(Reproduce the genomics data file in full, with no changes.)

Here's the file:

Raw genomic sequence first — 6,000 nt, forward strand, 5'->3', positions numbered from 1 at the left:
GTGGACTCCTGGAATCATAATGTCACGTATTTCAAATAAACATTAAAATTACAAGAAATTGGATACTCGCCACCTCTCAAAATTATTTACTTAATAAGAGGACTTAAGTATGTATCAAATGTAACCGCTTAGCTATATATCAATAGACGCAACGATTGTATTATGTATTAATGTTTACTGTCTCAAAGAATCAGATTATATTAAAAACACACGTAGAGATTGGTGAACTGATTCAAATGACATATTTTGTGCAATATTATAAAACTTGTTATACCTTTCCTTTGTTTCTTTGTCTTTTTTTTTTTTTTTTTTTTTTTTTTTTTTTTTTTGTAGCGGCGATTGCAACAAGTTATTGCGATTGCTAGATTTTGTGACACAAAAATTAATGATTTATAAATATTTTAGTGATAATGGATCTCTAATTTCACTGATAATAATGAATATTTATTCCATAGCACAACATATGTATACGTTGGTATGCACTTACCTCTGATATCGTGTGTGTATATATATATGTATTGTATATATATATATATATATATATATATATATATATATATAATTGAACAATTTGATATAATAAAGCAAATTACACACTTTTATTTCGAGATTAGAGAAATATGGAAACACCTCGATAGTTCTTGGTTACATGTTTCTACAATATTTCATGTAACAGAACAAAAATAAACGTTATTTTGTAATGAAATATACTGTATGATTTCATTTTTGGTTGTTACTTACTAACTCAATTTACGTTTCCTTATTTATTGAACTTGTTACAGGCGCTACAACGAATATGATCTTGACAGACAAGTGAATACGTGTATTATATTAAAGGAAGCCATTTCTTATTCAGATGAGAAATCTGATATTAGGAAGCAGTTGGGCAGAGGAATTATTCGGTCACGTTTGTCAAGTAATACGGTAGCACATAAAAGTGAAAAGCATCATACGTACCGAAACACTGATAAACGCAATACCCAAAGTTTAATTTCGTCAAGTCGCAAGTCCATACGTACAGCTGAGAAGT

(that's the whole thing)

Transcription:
Raw genomic sequence first — 6,000 nt, forward strand, 5'->3', positions numbered from 1 at the left:
GTGGACTCCTGGAATCATAATGTCACGTATTTCAAATAAACATTAAAATTACAAGAAATTGGATACTCGCCACCTCTCAAAATTATTTACTTAATAAGAGGACTTAAGTATGTATCAAATGTAACCGCTTAGCTATATATCAATAGACGCAACGATTGTATTATGTATTAATGTTTACTGTCTCAAAGAATCAGATTATATTAAAAACACACGTAGAGATTGGTGAACTGATTCAAATGACATATTTTGTGCAATATTATAAAACTTGTTATACCTTTCCTTTGTTTCTTTGTCTTTTTTTTTTTTTTTTTTTTTTTTTTTTTTTTTTTGTAGCGGCGATTGCAACAAGTTATTGCGATTGCTAGATTTTGTGACACAAAAATTAATGATTTATAAATATTTTAGTGATAATGGATCTCTAATTTCACTGATAATAATGAATATTTATTCCATAGCACAACATATGTATACGTTGGTATGCACTTACCTCTGATATCGTGTGTGTATATATATATGTATTGTATATATATATATATATATATATATATATATATATATATAATTGAACAATTTGATATAATAAAGCAAATTACACACTTTTATTTCGAGATTAGAGAAATATGGAAACACCTCGATAGTTCTTGGTTACATGTTTCTACAATATTTCATGTAACAGAACAAAAATAAACGTTATTTTGTAATGAAATATACTGTATGATTTCATTTTTGGTTGTTACTTACTAACTCAATTTACGTTTCCTTATTTATTGAACTTGTTACAGGCGCTACAACGAATATGATCTTGACAGACAAGTGAATACGTGTATTATATTAAAGGAAGCCATTTCTTATTCAGATGAGAAATCTGATATTAGGAAGCAGTTGGGCAGAGGAATTATTCGGTCACGTTTGTCAAGTAATACGGTAGCACATAAAAGTGAAAAGCATCATACGTACCGAAACACTGATAAACGCAATACCCAAAGTTTAATTTCGTCAAGTCGCAAGTCCATACGTACAGCTGAGAAGT